FRANKFORT — The federal government will require most Kentucky cattle to bear a radio frequency identification (RFID) tag in the next few years, the Kentucky Office of the State Veterinarian has announced.
“By 2023, only RFID tags will be considered official identification,” State Veterinarian Robert C. Stout said. “The U.S. Department of Agriculture is requiring the RFID tags and phasing out metal tags to improve our ability to trace animal movement quickly and efficiently in the event of a livestock disease outbreak. A strong traceability system is absolutely essential to maintaining open overseas markets for Kentucky and U.S. cattle.”
“The Kentucky Department of Agriculture will work with producers and industry organizations to help with a speedy and orderly transition to RFID ear tags,” Agriculture Commissioner Ryan Quarles said. “In the weeks and months to come, we will be speaking to industry groups and passing out informational materials to help producers make the switch. As we get updates from USDA, we will pass them along to Kentucky producers.”
“We appreciate the Kentucky Department of Agriculture for being proactive in getting the word out about this important cattle identification transition,” said Dave Maples, executive director of the Kentucky Cattlemen’s Association. “The transition from metal to RFID tags will strengthen the traceability system by providing information faster and protecting our markets in the event of a disease outbreak.”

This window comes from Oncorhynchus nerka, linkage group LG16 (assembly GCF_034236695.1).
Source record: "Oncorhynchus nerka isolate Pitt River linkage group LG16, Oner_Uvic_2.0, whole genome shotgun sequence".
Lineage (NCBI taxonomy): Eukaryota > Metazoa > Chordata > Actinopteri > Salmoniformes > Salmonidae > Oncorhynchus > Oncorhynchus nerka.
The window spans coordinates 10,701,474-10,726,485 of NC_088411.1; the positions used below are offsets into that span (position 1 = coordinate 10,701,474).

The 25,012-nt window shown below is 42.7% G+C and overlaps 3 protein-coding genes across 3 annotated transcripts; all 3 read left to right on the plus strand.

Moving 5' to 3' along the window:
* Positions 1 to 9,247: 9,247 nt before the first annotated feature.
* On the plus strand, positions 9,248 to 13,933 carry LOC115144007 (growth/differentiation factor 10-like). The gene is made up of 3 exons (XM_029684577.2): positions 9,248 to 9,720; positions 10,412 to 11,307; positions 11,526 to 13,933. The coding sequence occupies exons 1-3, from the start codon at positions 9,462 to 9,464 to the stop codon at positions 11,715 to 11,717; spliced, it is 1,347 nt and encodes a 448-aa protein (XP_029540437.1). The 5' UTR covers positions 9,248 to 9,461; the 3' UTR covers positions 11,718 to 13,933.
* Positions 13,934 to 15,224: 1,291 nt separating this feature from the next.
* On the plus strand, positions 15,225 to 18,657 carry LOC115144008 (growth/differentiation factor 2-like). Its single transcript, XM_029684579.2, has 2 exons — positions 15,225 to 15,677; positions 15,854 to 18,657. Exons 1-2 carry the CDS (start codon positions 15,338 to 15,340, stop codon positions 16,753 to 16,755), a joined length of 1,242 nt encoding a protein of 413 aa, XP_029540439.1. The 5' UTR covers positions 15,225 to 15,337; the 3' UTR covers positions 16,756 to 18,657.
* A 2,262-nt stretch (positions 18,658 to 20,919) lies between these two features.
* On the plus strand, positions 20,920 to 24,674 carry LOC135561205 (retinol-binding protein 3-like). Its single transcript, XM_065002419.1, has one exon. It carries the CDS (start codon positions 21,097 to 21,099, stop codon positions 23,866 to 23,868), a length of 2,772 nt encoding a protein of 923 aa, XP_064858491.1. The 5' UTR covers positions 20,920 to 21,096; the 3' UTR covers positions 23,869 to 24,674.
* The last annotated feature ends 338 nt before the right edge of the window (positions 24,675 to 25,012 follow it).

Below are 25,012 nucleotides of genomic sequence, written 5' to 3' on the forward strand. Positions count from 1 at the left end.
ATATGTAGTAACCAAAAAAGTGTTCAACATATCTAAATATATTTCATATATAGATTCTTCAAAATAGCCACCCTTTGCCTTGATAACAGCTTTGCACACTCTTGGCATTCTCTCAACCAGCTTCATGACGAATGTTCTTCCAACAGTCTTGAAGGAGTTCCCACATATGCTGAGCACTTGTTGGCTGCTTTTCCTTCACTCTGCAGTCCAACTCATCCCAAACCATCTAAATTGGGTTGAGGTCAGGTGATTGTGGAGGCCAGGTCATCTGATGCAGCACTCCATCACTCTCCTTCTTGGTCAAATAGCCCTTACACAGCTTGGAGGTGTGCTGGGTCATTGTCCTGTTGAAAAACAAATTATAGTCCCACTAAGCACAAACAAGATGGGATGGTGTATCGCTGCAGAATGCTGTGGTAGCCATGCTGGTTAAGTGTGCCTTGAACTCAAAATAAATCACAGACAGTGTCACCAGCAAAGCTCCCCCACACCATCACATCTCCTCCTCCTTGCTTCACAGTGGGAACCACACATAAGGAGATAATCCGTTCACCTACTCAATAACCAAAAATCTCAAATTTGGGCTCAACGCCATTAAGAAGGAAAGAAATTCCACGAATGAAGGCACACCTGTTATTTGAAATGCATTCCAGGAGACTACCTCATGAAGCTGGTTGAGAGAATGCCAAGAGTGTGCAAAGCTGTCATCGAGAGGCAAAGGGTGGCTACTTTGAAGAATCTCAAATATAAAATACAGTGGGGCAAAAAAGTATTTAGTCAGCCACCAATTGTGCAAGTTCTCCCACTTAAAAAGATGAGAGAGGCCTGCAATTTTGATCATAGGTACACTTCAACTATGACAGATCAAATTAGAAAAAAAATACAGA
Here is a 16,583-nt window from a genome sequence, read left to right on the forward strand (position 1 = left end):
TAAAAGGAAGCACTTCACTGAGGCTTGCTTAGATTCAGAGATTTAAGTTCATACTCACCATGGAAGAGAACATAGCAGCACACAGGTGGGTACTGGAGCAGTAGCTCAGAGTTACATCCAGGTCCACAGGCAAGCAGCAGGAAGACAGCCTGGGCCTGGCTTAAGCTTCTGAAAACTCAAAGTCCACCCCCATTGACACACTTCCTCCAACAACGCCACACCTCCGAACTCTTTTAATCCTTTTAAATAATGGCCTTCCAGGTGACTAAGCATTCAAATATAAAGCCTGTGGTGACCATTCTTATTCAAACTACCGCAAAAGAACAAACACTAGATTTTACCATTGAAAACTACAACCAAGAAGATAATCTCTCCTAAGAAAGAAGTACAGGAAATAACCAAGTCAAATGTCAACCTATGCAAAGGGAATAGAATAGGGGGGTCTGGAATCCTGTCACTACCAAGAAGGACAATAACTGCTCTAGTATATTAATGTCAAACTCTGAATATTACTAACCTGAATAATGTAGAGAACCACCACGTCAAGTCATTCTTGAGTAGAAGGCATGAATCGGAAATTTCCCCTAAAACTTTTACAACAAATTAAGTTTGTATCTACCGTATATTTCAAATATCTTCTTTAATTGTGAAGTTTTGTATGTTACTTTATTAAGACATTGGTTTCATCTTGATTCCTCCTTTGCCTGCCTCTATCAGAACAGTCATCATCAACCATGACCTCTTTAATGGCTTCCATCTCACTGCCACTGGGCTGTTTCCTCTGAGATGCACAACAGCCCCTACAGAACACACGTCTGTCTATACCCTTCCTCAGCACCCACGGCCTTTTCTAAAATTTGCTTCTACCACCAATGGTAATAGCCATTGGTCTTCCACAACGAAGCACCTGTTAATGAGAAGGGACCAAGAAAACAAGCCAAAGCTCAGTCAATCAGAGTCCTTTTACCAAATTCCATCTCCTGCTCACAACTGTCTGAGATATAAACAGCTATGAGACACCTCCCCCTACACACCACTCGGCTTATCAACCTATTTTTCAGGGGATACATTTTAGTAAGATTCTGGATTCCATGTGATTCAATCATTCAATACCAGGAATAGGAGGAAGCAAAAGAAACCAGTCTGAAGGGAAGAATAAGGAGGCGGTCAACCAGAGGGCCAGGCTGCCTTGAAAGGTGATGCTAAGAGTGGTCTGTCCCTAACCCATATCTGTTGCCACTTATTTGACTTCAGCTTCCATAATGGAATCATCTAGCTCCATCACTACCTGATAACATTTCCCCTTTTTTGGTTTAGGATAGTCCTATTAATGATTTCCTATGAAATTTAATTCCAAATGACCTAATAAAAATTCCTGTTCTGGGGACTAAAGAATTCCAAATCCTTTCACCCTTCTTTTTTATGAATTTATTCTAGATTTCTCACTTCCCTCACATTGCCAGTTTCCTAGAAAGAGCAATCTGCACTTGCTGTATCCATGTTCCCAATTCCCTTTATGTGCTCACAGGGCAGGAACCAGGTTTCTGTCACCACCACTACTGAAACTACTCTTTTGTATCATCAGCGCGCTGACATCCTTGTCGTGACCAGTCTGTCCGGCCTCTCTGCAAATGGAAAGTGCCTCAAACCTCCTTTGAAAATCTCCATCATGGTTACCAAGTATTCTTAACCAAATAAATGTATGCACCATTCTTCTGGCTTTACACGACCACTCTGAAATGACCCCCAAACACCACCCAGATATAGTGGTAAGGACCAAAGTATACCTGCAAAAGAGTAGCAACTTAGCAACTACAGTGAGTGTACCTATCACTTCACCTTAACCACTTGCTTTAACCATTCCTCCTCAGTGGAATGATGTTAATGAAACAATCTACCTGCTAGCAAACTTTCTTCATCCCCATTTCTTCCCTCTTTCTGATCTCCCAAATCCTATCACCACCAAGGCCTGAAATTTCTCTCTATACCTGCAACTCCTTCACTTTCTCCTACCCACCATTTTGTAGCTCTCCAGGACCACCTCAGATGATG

The timeline for completing the transition to RFID tags is as follows:
• Dec. 31, 2019 – Free metal National Uniform Ear Tag System tags no longer will be provided by USDA and KDA. Producers and markets may purchase and apply metal tags in 2020.
• Jan. 1, 2021 – USDA no longer will approve production or application of metal tags.
• Jan. 1, 2023 – RFID ear tags will be required for beef and dairy cattle and bison moving interstate.
Animals that will require official, individual RFID tags include:
• Beef cattle and bison that are sexually intact and 18 months or older;
• Beef cattle and bison used for rodeo or recreational events (regardless of age);
• Beef cattle and bison used for shows or exhibitions;
• All female dairy cattle; and
• All male dairy cattle born after March 11, 2013.
Cattle not being moved off the farm will not be required to have an RFID tag.
“In effect, all cattle presented for sale at Kentucky livestock markets will be considered to be moving interstate,” Dr. Stout said. “All animals requiring official ID will be required to have an RFID tag.”
A premises identification number (PIN) is required to purchase official ID tags. To get a PIN, contact Rayna Warford, the KDA’s animal disease traceability coordinator, at firstname.lastname@example.org or (502) 782-5905.
For more information, contact Rayna Warford or email USDA at email@example.com.